Cole Petersen · 25 mins ago · 2 min read · Insights via Glassnode IntoTheBlock
Exclusive › Interview
Nash CTO talks the benefits of trading on a self-custody DEX and challenges of building a user experience for crypto
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CryptoSlate recently had the opportunity to chat with Ethan Fast, the CTO and co-founder of Nash Exchange, a self-custody DEX that has been gaining solid traction and attention over the past few months. In our interview, Ethan shares how he got started in crypto, what led him to start Nash, the challenges of building a quality user experience for crypto users and where he sees the blockchain industry going in the next few years.
What is your professional background and how/when did you get into crypto?
Ethan Fast (EF): I’m a serial startup founder who has also spent a lot of time in academia. I started a web analytics platform in 2011 after I finished my undergrad, which was funded by Y Combinator, and that experience taught me a lot about myself and the sort of mindset you need to be successful with startups. I then went on to do a Ph.D. in Computer Science and Human-Computer Interaction (HCI) at Stanford, where I worked on a number of things, but most notably some applied research in Programming Languages (PL) and (NLP) Natural Language Processing.
I bought my first Bitcoin in 2011 but didn’t dive deeply into the technology until 2017. At that time I was most excited by the applications of smart contracts on Ethereum and wanted to understand better what sort of design space the technology made possible. Working in HCI, much like with startups, when you see a new technology, you tend to think immediately about how you might use it to change the way people interact with the world.
Tell us about why you decided to start Nash?
EF: During the final years of my PhD I began working with a group of amazingly talented people who more or less bootstrapped the NEO blockchain open-source community. We all worked really well together and shared an excitement about the future of digital assets, so the idea of starting a company felt like a logical next step.
In terms of “why Nash?” specifically, the most compact form of our mission is “distributing finance for everyone” and that still does a good job of summing up why we are working on this company. Cryptocurrencies are unique among other assets in the level of control and empowerment they give the people who own them. We want to make these assets and their properties accessible to everyone. Another motto we have is “trust yourselves”, which perhaps gets even more quickly to the point: we want to give people the power to do that! We all love working with the tech, but these are the bigger things we also care about.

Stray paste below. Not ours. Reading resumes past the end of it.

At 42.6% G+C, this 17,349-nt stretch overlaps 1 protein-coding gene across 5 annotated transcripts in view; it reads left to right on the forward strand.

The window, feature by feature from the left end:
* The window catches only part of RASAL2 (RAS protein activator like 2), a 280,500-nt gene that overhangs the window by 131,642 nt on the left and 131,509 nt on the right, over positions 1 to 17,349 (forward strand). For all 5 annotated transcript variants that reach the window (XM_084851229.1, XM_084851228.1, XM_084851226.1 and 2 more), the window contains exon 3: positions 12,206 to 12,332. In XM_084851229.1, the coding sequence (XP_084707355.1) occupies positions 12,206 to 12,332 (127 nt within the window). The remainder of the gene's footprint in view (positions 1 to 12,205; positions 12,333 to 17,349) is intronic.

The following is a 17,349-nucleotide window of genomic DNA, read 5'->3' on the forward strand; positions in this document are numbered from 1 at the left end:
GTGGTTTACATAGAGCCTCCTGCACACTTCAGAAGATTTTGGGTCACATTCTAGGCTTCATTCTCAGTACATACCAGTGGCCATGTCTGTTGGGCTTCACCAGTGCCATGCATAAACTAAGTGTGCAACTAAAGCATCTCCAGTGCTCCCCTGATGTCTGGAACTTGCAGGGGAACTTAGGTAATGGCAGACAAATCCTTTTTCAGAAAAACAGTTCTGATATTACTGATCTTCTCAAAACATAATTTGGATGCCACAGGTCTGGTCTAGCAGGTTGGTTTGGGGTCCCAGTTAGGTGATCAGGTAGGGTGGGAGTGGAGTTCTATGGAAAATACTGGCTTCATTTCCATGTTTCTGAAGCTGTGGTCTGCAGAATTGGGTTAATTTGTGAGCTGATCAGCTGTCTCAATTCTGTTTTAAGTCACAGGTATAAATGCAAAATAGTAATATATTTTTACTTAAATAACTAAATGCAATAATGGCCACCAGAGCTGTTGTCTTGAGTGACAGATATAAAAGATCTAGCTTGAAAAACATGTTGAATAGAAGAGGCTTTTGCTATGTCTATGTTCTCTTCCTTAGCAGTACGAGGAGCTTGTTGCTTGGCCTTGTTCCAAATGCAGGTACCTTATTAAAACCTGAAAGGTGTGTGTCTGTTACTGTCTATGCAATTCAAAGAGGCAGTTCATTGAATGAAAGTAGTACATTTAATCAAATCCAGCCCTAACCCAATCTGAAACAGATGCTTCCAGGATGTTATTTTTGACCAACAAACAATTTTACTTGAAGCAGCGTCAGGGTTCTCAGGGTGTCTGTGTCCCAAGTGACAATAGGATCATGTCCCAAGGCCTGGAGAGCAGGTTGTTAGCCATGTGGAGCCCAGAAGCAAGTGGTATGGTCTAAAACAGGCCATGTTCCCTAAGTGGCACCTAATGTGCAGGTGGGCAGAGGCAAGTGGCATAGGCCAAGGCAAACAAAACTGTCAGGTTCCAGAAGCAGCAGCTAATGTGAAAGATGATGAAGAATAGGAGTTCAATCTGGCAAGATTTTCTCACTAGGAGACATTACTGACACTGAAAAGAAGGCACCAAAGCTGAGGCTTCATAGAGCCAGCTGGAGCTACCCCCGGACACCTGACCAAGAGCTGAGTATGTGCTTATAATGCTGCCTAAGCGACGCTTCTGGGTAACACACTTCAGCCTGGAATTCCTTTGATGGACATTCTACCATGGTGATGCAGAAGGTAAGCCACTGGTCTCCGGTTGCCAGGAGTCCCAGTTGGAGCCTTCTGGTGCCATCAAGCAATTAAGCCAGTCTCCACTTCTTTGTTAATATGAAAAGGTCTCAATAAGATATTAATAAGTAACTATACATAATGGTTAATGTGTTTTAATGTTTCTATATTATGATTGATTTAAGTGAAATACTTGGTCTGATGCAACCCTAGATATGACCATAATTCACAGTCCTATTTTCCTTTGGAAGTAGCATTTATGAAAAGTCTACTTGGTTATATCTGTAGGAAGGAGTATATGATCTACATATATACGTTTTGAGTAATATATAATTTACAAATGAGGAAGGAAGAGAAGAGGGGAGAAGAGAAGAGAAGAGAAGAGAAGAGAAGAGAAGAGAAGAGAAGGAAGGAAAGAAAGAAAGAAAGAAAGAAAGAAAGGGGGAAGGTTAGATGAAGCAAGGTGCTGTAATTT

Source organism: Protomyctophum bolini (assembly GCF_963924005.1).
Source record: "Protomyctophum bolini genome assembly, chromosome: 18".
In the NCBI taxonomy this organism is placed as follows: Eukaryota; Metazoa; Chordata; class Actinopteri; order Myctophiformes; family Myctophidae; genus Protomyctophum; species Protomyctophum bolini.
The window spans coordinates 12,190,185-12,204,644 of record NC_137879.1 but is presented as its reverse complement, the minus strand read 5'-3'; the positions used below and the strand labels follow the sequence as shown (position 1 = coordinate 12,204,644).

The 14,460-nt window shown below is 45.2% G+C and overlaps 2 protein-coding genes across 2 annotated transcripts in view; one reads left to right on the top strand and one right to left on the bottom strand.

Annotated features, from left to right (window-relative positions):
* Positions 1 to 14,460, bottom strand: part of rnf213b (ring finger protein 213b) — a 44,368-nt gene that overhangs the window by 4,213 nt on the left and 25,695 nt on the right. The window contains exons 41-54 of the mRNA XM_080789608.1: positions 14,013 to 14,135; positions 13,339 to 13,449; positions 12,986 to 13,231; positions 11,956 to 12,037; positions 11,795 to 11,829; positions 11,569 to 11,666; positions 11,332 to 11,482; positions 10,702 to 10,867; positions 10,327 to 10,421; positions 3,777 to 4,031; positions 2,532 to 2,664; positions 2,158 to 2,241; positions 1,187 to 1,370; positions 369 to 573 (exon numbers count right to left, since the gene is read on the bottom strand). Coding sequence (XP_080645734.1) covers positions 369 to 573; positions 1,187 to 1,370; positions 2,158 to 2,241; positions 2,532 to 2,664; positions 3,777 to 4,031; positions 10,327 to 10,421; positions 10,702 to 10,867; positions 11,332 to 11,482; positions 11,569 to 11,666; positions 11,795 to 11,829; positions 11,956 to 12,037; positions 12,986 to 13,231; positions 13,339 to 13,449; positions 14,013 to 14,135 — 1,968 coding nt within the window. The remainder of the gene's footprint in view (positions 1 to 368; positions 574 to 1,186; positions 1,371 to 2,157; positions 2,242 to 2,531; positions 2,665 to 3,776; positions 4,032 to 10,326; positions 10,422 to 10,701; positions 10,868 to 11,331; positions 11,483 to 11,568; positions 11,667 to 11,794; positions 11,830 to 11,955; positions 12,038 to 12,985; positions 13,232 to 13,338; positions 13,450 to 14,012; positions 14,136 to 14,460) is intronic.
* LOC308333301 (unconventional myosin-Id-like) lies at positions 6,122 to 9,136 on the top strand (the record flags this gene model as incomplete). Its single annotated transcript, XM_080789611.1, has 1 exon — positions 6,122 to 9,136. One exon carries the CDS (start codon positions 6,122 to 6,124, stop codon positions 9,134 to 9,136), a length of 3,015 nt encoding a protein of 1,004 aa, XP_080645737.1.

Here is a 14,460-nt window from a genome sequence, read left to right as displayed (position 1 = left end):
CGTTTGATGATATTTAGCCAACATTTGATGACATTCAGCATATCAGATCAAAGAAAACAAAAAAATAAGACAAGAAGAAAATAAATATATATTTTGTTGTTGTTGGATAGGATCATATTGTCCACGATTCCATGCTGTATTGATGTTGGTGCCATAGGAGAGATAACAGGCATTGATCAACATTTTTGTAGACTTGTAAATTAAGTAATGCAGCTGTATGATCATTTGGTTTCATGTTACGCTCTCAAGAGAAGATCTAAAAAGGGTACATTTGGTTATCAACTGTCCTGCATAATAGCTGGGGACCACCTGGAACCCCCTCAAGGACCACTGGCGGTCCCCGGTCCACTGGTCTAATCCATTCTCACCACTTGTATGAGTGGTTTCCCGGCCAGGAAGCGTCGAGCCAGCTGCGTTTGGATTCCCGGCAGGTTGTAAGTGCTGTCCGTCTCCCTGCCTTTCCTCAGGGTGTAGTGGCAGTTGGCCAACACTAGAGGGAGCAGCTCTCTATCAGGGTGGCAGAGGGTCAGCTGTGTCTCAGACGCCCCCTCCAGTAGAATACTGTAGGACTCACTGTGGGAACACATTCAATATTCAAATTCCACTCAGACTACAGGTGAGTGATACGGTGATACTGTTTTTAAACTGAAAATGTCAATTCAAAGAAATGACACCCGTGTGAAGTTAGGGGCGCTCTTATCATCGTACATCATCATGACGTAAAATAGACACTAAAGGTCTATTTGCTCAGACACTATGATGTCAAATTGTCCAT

Where is your team located and why did you choose that jurisdiction?
EF: We are located all over the world. Our parent company is located in Vaduz, Lichtenstein, and this has been useful from a regulatory standpoint, but we have team members in more than fourteen different countries. The US and Europe are most strongly represented.
Among the co-founders, Tom and I live in the US, Fabio in Austria, Fabian in Switzerland and Luciano in Brazil. So we had a global team literally from day one.
What are some of Nash’s notable achievements or milestones?
It’s always possible to break things down in different ways, but I’d say our first milestone was the public sale of our Nash Exchange security token (NEX) in 2018. This was an extremely big deal for us and, really, the whole ecosystem, as no one had ever publicly sold and issued a token that also had legal standing as a European security. Getting this done took more than a year of communication and back-and-forth with regulators at the FMA in Lichtenstein. The reason we went through so much pain was to provide investors with legal protections and explicitly pay dividends from the services we are building, which is only possible with a proper security. In the end, more than 15,000 people invested and we raised around twenty million in the public sale.
Our second major milestone was the release of our exchange in early September of this year. We are the first exchange to demonstrate non-custodial, cross-chain trading of assets and tokens that live on different blockchains (for example, Ethereum and NEO) with performance on par with centralized exchanges. I can’t emphasize enough how difficult this was to accomplish and how proud we are of the team for pulling it off. All three of these ideas—lack of custody, cross-chain trading and high performance—are critical for our users. I also want to note that our work on this product is far from done. We’re still optimizing and increasing user retention before opening the product fully to the public and are working to add many more assets, including Bitcoin. Having Bitcoin on a non-custodial exchange will have a huge impact on the industry.
What is self-custody so important but such a hard concept for new users to understand?